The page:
Adam Magill (right) and his lawyer Ahmed Dib arrive at the Brisbane Magistrates Court in Brisbane last year for a mention relating to four charges of breaching his bail. Picture: Dave Hunt
Adam Magill (right) and his lawyer Ahmed Dib arrive at the Brisbane Magistrates Court in Brisbane last year for a mention relating to four charges of breaching his bail. Picture: Dave Hunt

High-profile lawyer ‘knew he was breaking the law’

AN embattled Brisbane criminal lawyer charged with fraud and money laundering offences has lost a bid to have convictions for breaching his bail overturned with a judge saying he had shown "a demonstrated disregard" for the court.

High-profile solicitor Adam Magill pleaded guilty in August to five offences of breaching bail by contacting people he had been barred from communicating with as part of his bail conditions.

During a hearing in the Court of Appeal last month, Magill's legal counsel argued the sentences for two of five bail breaches, where convictions were recorded, were excessive and could affect his ability to practice law.

But Judge Jennifer Rosengren this morning dismissed the appeal, ruling the sentencing magistrate had not made an error.

Adam Magill arrives at the Brisbane Magistrates Court in Brisbane. Picture: Dave Hunt
Adam Magill arrives at the Brisbane Magistrates Court in Brisbane. Picture: Dave Hunt

"While Mr Magill's employment as an experienced solicitor in criminal law is not an overwhelming aggravating factor, it cannot be ignored in the sentencing process," Judge Rosengren wrote in her decision.

"As a solicitor, he is professionally obliged to uphold the laws, not break them.

"The community had the right to expect he would do so."

In December, the Queensland Law Society found Magill was not a fit and proper person to practise law.

He has since lost a bid to have the ban on him working as a lawyer temporarily lifted, and a review of the decision to cancel his practising certificate is yet to be held.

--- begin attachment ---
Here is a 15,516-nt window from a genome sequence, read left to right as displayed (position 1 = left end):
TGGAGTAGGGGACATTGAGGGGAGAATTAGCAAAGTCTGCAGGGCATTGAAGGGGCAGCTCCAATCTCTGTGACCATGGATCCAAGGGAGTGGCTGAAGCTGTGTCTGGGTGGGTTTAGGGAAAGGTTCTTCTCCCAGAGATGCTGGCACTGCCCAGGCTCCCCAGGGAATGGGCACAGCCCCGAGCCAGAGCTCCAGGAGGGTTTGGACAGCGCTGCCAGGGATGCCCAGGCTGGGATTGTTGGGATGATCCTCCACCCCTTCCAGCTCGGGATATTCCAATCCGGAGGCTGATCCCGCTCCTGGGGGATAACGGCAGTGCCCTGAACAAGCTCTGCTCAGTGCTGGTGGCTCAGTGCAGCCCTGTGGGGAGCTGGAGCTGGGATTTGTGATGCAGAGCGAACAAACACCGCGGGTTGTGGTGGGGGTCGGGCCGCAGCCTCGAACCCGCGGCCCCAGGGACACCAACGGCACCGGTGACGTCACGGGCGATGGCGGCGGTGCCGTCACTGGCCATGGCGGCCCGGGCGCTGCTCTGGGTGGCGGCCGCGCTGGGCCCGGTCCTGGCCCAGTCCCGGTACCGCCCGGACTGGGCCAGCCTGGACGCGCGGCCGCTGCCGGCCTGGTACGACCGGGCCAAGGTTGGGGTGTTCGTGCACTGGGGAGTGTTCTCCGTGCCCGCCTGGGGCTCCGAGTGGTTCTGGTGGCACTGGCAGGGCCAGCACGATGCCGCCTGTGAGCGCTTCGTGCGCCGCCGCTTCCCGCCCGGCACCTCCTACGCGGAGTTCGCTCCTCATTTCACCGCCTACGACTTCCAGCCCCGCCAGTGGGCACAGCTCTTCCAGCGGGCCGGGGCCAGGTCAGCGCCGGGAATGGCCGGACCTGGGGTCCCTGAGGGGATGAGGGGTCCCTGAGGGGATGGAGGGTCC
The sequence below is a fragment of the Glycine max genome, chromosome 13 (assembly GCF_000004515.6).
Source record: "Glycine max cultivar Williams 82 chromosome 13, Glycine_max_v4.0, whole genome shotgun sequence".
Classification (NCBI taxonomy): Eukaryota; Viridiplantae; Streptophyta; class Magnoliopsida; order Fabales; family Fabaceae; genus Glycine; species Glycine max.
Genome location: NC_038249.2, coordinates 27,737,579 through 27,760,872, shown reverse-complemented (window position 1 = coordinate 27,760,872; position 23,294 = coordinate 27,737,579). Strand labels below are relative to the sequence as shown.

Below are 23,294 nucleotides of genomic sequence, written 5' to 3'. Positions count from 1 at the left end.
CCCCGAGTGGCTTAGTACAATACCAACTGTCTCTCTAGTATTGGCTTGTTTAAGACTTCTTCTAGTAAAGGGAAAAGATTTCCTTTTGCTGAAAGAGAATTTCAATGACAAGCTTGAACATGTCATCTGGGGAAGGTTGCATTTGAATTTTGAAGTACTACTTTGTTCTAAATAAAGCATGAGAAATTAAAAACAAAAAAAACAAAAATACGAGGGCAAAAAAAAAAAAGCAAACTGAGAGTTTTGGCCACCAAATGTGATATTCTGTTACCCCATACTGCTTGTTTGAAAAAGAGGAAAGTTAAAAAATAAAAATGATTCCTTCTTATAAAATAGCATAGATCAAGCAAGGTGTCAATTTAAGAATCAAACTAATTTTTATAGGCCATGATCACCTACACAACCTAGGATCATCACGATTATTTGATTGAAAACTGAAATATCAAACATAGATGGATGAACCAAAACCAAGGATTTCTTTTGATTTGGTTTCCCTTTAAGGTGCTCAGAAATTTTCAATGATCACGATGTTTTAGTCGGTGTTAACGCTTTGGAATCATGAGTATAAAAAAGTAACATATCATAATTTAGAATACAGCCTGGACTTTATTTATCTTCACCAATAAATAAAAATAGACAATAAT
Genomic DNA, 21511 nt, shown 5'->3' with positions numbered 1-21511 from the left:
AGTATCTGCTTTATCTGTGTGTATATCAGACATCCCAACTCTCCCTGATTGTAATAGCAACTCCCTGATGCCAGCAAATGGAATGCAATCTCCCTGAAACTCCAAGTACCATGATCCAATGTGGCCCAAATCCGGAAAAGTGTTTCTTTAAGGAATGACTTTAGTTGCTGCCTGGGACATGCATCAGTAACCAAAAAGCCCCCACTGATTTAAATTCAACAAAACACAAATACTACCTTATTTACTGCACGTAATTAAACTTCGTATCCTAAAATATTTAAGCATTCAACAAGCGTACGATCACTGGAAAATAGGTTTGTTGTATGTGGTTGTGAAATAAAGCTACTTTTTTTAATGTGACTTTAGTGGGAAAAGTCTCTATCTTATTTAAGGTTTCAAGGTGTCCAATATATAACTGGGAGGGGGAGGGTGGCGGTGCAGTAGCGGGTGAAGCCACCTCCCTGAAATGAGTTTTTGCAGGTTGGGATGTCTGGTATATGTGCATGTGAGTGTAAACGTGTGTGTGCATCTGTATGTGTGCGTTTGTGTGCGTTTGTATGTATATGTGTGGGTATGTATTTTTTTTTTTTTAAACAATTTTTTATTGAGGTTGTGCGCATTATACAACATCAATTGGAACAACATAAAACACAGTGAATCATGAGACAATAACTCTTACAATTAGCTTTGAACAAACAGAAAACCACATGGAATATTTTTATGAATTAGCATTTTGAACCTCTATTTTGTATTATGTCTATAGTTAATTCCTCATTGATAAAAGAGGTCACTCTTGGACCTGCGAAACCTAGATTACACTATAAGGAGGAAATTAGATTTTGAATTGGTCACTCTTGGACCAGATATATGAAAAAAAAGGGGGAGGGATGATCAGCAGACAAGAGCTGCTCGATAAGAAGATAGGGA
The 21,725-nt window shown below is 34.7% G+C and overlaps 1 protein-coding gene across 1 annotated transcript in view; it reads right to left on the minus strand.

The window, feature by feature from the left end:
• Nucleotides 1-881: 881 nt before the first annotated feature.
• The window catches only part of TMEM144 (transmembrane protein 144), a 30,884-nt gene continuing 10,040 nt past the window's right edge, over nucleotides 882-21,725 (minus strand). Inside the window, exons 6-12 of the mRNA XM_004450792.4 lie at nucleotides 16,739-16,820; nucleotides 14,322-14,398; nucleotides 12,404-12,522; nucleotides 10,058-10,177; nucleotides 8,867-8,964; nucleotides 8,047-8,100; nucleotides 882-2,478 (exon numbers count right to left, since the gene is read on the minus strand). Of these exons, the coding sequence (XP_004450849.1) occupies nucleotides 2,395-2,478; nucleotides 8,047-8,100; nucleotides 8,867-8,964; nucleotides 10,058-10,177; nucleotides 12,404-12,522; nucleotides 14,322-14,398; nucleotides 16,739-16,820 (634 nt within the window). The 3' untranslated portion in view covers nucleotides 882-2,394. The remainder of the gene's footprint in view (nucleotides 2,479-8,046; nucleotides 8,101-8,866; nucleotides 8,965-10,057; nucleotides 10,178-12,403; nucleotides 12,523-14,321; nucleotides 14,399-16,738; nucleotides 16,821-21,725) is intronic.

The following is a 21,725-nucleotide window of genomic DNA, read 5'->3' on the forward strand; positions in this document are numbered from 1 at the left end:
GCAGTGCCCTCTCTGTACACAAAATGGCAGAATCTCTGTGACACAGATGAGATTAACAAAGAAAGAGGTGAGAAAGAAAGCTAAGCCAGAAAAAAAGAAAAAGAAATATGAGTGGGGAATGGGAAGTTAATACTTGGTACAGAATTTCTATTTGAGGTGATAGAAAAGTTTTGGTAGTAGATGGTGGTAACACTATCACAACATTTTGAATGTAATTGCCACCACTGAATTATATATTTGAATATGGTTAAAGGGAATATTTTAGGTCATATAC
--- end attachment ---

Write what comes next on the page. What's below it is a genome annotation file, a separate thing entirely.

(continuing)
"There is no evidence to suggest that Mr Magill did not understand the importance of his the duty to uphold the law, or of the unlawfulness of not complying with his bail conditions," Judge Rosengren found.

"To the contrary, he knew very well that he was breaking the law.

"Therefore, the significance of Mr Magill's profession as a solicitor lies in his demonstrated disregard for the authority of the Court."

The Crime and Corruption Commission alleges Magill was taking cash payments from clients without lodging them through his firm's trust accounts and in some cases, doubling up with Legal Aid funding.

The court heard Magill breached bail conditions by meeting business partner Neil Lawler for a three-hour lunch and then a drinking session in Fortitude Valley last year.

He had only been allowed contact with Mr Lawler to discuss work matters.

Magill also breached bail conditions by attending the bar Mr Mista, where Lam Quoc Ta, who was on his no-contact list, was having a birthday party for his partner.

In June, last year, Magill was fined $1200 for breaching a bail condition by phoning and text messaging a barrister, whom he was barred from contacting, in November, 2018.

Judge Rosengreen also refused an application by Magill's legal team to adduce new evidence in relation to the bail breaches.